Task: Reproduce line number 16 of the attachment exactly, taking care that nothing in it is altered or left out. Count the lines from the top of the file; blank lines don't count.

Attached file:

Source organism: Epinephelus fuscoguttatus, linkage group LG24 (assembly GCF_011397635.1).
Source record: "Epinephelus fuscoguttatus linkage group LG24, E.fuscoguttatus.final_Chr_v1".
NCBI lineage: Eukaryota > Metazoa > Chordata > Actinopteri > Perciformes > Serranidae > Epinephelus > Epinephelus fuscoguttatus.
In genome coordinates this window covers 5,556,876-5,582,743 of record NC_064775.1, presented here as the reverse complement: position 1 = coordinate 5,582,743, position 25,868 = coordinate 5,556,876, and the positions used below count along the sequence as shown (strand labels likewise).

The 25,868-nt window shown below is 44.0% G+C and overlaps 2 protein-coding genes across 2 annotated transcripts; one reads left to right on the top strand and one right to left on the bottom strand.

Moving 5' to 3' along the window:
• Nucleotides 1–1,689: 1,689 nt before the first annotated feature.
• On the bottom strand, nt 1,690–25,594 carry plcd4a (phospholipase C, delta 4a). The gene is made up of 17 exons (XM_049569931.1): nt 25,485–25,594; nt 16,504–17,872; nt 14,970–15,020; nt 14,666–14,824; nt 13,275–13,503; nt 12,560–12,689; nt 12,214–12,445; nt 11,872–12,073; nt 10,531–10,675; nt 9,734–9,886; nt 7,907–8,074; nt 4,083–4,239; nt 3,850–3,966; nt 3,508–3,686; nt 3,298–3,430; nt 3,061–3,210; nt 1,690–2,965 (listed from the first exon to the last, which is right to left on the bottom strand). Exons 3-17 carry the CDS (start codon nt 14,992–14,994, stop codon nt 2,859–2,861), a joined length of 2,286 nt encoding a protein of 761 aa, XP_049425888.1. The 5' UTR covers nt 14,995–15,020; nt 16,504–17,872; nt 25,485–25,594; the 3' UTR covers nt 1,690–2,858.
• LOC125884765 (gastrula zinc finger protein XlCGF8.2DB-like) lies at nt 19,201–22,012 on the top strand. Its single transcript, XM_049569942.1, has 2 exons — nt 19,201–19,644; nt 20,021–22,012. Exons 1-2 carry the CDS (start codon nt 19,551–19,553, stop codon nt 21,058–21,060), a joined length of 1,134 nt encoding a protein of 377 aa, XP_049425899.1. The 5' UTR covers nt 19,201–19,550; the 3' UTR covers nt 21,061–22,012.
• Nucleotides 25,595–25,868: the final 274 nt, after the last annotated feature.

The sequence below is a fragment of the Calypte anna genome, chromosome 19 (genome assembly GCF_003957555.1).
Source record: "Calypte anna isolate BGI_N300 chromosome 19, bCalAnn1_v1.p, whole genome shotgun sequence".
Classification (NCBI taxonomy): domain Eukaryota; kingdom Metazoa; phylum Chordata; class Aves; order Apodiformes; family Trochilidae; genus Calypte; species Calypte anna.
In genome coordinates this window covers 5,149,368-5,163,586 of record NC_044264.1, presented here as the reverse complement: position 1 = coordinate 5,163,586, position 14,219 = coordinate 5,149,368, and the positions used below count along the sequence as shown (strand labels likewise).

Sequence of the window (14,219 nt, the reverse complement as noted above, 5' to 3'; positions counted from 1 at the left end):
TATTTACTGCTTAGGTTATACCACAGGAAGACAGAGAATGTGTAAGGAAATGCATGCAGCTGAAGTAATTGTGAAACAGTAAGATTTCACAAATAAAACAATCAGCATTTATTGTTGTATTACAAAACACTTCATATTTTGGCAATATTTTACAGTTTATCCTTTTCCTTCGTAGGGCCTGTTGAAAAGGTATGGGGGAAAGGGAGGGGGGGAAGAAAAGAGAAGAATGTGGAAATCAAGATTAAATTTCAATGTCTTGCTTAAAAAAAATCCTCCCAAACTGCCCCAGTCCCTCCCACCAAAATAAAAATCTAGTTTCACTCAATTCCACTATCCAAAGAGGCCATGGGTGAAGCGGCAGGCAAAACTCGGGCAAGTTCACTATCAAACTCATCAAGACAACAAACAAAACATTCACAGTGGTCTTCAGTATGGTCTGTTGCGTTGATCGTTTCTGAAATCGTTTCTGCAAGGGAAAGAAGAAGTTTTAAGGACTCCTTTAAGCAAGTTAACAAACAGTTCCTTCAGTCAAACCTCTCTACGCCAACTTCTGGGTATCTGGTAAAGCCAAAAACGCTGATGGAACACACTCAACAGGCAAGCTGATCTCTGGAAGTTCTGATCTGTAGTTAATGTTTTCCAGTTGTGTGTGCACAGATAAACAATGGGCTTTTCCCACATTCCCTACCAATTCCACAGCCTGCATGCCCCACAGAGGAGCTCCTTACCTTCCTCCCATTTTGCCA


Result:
TATTTACTGCTTAGGTTATACCACAGGAAGACAGAGAATGTGTAAGGAAATGCATGCAGCTGAAGTAATTGTGAAACAGTAAGATTTCACAAATAAAACAATCAGCATTTATTGTTGTATTACAAAACACTTCATATTTTGGCAATATTTTACAGTTTATCCTTTTCCTTCGTAGGGCCTGTTGAAAAGGTATGGGGGAAAGGGAGGGGGGGAAGAAAAGAGAAGAATGTGGAAATCAAGATTAAATTTCAATGTCTTGCTTAAAAAAAATCCTCCCAAACTGCCCCAGTCCCTCCCACCAAAATAAAAATCTAGTTTCACTCAATTCCACTATCCAAAGAGGCCATGGGTGAAGCGGCAGGCAAAACTCGGGCAAGTTCACTATCAAACTCATCAAGACAACAAACAAAACATTCACAGTGGTCTTCAGTATGGTCTGTTGCGTTGATCGTTTCTGAAATCGTTTCTGCAAGGGAAAGAAGAAGTTTTAAGGACTCCTTTAAGCAAGTTAACAAACAGTTCCTTCAGTCAAACCTCTCTACGCCAACTTCTGGGTATCTGGTAAAGCCAAAAACGCTGATGGAACACACTCAACAGGCAAGCTGATCTCTGGAAGTTCTGATCTGTAGTTAATGTTTTCCAGTTGTGTGTGCACAGATAAACAATGGGCTTTTCCCACATTCCCTACCAATTCCACAGCCTGCATGCCCCACAGAGGAGCTCCTTACCTTCCTCCCATTTTGCCA